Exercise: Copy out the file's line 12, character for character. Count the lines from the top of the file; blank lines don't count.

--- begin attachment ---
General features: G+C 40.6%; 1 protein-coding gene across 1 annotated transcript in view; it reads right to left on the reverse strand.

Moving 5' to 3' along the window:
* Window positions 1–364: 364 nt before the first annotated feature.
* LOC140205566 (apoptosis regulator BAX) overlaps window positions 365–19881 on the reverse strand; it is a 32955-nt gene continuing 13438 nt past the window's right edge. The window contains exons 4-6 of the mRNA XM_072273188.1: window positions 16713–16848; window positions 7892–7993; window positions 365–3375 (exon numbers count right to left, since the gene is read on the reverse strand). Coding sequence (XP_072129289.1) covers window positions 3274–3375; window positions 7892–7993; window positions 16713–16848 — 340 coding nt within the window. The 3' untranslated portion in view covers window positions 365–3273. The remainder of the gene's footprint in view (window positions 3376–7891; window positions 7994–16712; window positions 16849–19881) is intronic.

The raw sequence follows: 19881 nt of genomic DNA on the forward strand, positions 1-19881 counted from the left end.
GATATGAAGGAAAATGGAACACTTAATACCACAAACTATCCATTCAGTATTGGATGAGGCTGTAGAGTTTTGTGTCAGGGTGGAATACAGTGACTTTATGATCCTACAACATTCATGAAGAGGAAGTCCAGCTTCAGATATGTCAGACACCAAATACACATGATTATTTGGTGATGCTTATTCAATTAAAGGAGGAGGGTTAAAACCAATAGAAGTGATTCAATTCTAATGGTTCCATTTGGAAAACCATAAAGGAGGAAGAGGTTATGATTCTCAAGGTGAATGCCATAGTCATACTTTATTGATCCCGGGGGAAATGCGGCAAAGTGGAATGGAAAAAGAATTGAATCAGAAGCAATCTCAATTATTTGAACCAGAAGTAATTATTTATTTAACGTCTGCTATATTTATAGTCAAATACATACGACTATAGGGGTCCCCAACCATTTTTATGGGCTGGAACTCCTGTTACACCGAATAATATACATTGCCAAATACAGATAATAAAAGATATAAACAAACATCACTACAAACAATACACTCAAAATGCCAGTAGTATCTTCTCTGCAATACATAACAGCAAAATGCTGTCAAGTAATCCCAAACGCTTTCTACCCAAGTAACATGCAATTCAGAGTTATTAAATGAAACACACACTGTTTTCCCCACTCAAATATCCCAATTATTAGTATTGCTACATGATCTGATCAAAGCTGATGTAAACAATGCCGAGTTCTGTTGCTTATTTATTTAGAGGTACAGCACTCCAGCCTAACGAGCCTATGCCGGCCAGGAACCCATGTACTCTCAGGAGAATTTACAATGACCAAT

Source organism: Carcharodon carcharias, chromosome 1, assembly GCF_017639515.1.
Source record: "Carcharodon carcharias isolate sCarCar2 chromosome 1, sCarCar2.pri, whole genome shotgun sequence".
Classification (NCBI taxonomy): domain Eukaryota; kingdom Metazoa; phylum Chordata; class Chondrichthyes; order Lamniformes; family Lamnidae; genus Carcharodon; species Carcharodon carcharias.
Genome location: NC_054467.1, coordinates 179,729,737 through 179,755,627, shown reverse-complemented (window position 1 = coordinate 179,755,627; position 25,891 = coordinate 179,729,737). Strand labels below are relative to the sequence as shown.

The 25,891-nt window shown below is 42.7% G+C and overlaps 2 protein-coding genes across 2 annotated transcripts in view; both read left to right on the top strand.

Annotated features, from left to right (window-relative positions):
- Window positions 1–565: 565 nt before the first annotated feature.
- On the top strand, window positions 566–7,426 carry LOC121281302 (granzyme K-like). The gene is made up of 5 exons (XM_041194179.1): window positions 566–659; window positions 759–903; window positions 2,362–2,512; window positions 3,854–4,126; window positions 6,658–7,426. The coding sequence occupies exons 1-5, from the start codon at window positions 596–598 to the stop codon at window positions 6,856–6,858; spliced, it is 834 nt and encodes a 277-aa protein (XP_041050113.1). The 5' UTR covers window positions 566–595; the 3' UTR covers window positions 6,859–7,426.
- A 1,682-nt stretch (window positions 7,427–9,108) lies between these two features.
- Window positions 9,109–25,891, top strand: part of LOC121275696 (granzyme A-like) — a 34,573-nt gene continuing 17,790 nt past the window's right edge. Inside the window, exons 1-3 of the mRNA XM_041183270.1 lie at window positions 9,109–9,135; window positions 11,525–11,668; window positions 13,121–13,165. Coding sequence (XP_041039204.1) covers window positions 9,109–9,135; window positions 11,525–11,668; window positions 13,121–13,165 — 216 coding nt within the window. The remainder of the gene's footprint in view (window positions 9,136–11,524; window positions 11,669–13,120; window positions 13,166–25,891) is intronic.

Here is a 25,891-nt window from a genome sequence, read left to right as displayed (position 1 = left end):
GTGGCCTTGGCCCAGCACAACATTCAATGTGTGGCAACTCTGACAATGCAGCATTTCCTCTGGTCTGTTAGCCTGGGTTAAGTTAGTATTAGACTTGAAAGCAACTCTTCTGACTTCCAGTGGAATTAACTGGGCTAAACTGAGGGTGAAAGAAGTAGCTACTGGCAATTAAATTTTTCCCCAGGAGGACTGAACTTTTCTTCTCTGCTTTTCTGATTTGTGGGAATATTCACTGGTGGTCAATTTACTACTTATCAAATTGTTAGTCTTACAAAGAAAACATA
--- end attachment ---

Annotated features, from left to right (window-relative positions):